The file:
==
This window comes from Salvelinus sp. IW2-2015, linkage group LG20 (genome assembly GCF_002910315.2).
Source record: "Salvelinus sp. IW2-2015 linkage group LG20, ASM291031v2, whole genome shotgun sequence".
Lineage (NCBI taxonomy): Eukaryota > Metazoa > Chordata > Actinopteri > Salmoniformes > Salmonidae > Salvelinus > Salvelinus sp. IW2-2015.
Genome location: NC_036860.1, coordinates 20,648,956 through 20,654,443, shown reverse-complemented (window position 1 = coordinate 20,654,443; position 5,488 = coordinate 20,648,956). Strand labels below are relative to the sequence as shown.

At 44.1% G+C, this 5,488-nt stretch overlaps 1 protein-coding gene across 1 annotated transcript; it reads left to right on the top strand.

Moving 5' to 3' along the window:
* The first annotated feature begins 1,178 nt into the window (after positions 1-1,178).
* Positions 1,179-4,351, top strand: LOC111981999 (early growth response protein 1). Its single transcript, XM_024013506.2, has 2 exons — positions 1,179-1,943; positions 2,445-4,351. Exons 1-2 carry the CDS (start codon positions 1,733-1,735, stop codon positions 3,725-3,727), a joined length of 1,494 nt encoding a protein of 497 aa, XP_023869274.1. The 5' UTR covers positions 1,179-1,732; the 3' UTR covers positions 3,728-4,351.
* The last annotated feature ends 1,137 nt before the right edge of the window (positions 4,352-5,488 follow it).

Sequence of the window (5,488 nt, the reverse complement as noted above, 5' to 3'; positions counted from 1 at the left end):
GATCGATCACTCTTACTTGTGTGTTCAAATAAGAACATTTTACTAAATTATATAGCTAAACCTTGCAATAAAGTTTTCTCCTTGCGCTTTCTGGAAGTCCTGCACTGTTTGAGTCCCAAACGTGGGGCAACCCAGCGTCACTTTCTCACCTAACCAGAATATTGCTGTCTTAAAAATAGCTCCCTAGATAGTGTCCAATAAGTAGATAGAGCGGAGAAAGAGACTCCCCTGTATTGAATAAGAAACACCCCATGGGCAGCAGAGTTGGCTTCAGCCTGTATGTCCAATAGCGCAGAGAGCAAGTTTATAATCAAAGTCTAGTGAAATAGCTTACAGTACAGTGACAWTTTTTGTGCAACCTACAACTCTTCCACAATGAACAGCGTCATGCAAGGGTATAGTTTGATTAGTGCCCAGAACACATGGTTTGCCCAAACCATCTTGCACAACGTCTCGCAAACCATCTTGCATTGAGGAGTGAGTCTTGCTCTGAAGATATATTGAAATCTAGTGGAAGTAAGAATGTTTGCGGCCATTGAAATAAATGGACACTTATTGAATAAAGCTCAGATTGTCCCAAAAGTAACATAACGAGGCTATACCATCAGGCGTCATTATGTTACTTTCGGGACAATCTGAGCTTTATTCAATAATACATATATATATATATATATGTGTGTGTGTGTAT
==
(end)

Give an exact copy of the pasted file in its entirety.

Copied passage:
This window comes from Salvelinus sp. IW2-2015, linkage group LG20 (genome assembly GCF_002910315.2).
Source record: "Salvelinus sp. IW2-2015 linkage group LG20, ASM291031v2, whole genome shotgun sequence".
Lineage (NCBI taxonomy): Eukaryota > Metazoa > Chordata > Actinopteri > Salmoniformes > Salmonidae > Salvelinus > Salvelinus sp. IW2-2015.
Genome location: NC_036860.1, coordinates 20,648,956 through 20,654,443, shown reverse-complemented (window position 1 = coordinate 20,654,443; position 5,488 = coordinate 20,648,956). Strand labels below are relative to the sequence as shown.

At 44.1% G+C, this 5,488-nt stretch overlaps 1 protein-coding gene across 1 annotated transcript; it reads left to right on the top strand.

Moving 5' to 3' along the window:
* The first annotated feature begins 1,178 nt into the window (after positions 1-1,178).
* Positions 1,179-4,351, top strand: LOC111981999 (early growth response protein 1). Its single transcript, XM_024013506.2, has 2 exons — positions 1,179-1,943; positions 2,445-4,351. Exons 1-2 carry the CDS (start codon positions 1,733-1,735, stop codon positions 3,725-3,727), a joined length of 1,494 nt encoding a protein of 497 aa, XP_023869274.1. The 5' UTR covers positions 1,179-1,732; the 3' UTR covers positions 3,728-4,351.
* The last annotated feature ends 1,137 nt before the right edge of the window (positions 4,352-5,488 follow it).

Sequence of the window (5,488 nt, the reverse complement as noted above, 5' to 3'; positions counted from 1 at the left end):
GATCGATCACTCTTACTTGTGTGTTCAAATAAGAACATTTTACTAAATTATATAGCTAAACCTTGCAATAAAGTTTTCTCCTTGCGCTTTCTGGAAGTCCTGCACTGTTTGAGTCCCAAACGTGGGGCAACCCAGCGTCACTTTCTCACCTAACCAGAATATTGCTGTCTTAAAAATAGCTCCCTAGATAGTGTCCAATAAGTAGATAGAGCGGAGAAAGAGACTCCCCTGTATTGAATAAGAAACACCCCATGGGCAGCAGAGTTGGCTTCAGCCTGTATGTCCAATAGCGCAGAGAGCAAGTTTATAATCAAAGTCTAGTGAAATAGCTTACAGTACAGTGACAWTTTTTGTGCAACCTACAACTCTTCCACAATGAACAGCGTCATGCAAGGGTATAGTTTGATTAGTGCCCAGAACACATGGTTTGCCCAAACCATCTTGCACAACGTCTCGCAAACCATCTTGCATTGAGGAGTGAGTCTTGCTCTGAAGATATATTGAAATCTAGTGGAAGTAAGAATGTTTGCGGCCATTGAAATAAATGGACACTTATTGAATAAAGCTCAGATTGTCCCAAAAGTAACATAACGAGGCTATACCATCAGGCGTCATTATGTTACTTTCGGGACAATCTGAGCTTTATTCAATAATACATATATATATATATATATGTGTGTGTGTGTAT